Today was just flat out fun. All of my groups had their “to do” lists from yesterday and so when class started I just notified the office that we would be outside, around the halls, etc. and we went. I laid down certain guidelines (watch the time, don’t get hurt, don’t be stupid, don’t disturb other classes) and then we did our group establishing shots. One class had a student dead on the stairs, the other had us taking a nature walk in the woods sitting on a bench.
Then I did what is perhaps the scariest part of the day. I said “Have fun!” and watched them go. Groups split out to get their shots, and I let it happen. I kept moving between groups, reminding them of the shots I needed to be in, doing some problem solving as much as possible when I could, but mostly just let them go. Was I worried people would get screw around and waste the time, though? No.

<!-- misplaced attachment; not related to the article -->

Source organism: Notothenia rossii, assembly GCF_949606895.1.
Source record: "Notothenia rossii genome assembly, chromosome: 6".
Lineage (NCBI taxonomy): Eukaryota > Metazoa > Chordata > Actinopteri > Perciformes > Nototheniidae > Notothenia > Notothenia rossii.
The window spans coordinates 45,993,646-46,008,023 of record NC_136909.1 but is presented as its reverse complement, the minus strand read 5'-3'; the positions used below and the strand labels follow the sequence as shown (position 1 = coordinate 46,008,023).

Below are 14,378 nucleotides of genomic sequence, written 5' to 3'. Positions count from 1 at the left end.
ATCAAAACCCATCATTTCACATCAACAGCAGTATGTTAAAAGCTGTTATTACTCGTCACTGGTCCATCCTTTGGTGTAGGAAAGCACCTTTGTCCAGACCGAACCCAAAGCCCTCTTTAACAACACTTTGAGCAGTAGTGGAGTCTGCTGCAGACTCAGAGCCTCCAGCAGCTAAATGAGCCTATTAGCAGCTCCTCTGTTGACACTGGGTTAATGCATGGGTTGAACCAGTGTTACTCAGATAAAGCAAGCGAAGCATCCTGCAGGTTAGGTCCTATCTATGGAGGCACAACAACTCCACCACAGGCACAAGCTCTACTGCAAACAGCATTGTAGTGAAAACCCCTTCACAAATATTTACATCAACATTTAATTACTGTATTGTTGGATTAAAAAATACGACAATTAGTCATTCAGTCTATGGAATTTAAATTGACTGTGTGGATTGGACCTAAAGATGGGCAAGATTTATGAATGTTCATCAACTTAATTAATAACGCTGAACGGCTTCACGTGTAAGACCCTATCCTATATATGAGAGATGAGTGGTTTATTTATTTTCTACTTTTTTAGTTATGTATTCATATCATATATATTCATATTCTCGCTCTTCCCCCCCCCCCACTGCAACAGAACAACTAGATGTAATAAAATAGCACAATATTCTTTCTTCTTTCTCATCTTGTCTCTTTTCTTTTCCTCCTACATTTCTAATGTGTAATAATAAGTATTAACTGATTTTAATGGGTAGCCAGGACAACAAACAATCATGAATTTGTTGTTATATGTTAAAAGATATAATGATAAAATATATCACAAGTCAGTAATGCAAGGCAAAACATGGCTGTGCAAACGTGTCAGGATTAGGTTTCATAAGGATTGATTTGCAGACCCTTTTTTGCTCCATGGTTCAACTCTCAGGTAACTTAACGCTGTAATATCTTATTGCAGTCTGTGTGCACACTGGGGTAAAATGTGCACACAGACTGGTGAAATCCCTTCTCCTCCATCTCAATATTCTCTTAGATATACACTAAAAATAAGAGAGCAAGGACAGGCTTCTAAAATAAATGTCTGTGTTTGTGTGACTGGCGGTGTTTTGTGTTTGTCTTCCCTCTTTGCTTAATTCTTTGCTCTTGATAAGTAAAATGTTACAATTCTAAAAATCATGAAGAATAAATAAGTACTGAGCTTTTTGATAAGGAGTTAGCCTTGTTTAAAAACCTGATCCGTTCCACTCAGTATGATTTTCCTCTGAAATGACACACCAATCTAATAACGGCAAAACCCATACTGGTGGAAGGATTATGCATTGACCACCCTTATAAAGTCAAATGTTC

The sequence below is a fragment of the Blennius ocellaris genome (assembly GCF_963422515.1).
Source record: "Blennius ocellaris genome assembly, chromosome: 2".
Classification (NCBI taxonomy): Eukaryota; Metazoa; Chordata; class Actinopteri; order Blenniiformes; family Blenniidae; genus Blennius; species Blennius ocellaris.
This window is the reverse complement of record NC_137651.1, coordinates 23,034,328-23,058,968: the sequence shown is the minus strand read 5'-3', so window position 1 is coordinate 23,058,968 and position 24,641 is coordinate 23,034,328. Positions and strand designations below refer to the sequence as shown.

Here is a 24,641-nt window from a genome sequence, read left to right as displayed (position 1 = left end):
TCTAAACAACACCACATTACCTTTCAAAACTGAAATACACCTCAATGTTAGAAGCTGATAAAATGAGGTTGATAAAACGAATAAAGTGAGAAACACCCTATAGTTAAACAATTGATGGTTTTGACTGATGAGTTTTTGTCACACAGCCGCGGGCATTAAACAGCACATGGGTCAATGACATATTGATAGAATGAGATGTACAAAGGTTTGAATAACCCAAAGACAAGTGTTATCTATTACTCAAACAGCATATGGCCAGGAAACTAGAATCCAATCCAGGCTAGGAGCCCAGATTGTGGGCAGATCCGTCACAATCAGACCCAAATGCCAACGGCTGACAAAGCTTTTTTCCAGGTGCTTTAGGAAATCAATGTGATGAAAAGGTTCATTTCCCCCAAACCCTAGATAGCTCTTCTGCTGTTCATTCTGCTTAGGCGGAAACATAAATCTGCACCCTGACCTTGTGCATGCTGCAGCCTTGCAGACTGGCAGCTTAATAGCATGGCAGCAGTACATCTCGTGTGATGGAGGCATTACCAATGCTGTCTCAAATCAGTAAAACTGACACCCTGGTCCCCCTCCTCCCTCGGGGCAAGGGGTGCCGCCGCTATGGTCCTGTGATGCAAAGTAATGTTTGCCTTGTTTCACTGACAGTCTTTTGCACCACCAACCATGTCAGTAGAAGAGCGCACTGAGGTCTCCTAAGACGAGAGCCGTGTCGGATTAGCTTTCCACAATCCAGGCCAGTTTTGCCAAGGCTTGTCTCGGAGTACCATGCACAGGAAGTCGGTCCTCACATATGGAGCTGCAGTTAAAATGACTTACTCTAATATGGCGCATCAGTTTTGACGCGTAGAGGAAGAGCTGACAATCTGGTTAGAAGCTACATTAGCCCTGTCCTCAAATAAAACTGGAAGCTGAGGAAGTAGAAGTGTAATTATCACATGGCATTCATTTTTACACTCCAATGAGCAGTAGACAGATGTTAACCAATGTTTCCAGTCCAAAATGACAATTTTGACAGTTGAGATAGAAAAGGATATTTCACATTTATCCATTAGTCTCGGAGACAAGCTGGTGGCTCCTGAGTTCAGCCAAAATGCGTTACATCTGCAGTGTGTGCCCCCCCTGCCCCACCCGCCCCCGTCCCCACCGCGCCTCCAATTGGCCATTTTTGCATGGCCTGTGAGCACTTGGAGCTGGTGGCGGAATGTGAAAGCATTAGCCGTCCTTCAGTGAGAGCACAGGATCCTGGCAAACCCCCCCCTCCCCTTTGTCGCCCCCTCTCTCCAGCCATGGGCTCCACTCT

Yesterday I read an article in some newspaper that claimed that the best way to fight a feeling of entitlement in people is to create ownership for them. I wasn’t really worried about this happening for my crew, because by this point this story that they were shooting was theirs. They owned the plot. They owned the writing. They owned the process of getting it finished. At this point a week in, they wanted this to succeed, and the day went fabulously.
We all met back together at the classroom (or other designated spots) with a few minutes to spare, and I had them put checkmarks on their wall outlines and to-do lists for what got finished and what needs to still be done.
Mostly, though, we just kicked it around the school and grounds, had a great time, and had basically a home run day where they were able to see some payoff for what they’ve put into it so far.